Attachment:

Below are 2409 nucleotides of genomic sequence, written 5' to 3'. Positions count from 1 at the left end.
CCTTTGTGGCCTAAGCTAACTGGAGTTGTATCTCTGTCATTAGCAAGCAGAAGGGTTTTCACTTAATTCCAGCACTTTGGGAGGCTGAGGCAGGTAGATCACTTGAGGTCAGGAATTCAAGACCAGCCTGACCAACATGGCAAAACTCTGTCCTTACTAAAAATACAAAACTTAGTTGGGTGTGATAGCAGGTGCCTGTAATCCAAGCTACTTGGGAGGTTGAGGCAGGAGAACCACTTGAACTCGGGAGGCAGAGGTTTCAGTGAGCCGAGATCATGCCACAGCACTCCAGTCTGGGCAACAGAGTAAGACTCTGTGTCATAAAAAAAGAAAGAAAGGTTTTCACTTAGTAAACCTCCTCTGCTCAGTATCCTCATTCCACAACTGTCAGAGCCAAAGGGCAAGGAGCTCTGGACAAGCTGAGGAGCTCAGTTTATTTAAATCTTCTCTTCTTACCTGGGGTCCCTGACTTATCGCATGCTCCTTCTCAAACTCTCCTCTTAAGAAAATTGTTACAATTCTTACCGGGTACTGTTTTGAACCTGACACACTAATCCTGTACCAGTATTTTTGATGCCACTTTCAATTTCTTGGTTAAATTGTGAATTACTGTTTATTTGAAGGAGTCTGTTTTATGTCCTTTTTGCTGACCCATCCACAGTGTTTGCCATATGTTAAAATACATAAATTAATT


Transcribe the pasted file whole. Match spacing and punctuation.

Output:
Below are 2409 nucleotides of genomic sequence, written 5' to 3'. Positions count from 1 at the left end.
CCTTTGTGGCCTAAGCTAACTGGAGTTGTATCTCTGTCATTAGCAAGCAGAAGGGTTTTCACTTAATTCCAGCACTTTGGGAGGCTGAGGCAGGTAGATCACTTGAGGTCAGGAATTCAAGACCAGCCTGACCAACATGGCAAAACTCTGTCCTTACTAAAAATACAAAACTTAGTTGGGTGTGATAGCAGGTGCCTGTAATCCAAGCTACTTGGGAGGTTGAGGCAGGAGAACCACTTGAACTCGGGAGGCAGAGGTTTCAGTGAGCCGAGATCATGCCACAGCACTCCAGTCTGGGCAACAGAGTAAGACTCTGTGTCATAAAAAAAGAAAGAAAGGTTTTCACTTAGTAAACCTCCTCTGCTCAGTATCCTCATTCCACAACTGTCAGAGCCAAAGGGCAAGGAGCTCTGGACAAGCTGAGGAGCTCAGTTTATTTAAATCTTCTCTTCTTACCTGGGGTCCCTGACTTATCGCATGCTCCTTCTCAAACTCTCCTCTTAAGAAAATTGTTACAATTCTTACCGGGTACTGTTTTGAACCTGACACACTAATCCTGTACCAGTATTTTTGATGCCACTTTCAATTTCTTGGTTAAATTGTGAATTACTGTTTATTTGAAGGAGTCTGTTTTATGTCCTTTTTGCTGACCCATCCACAGTGTTTGCCATATGTTAAAATACATAAATTAATT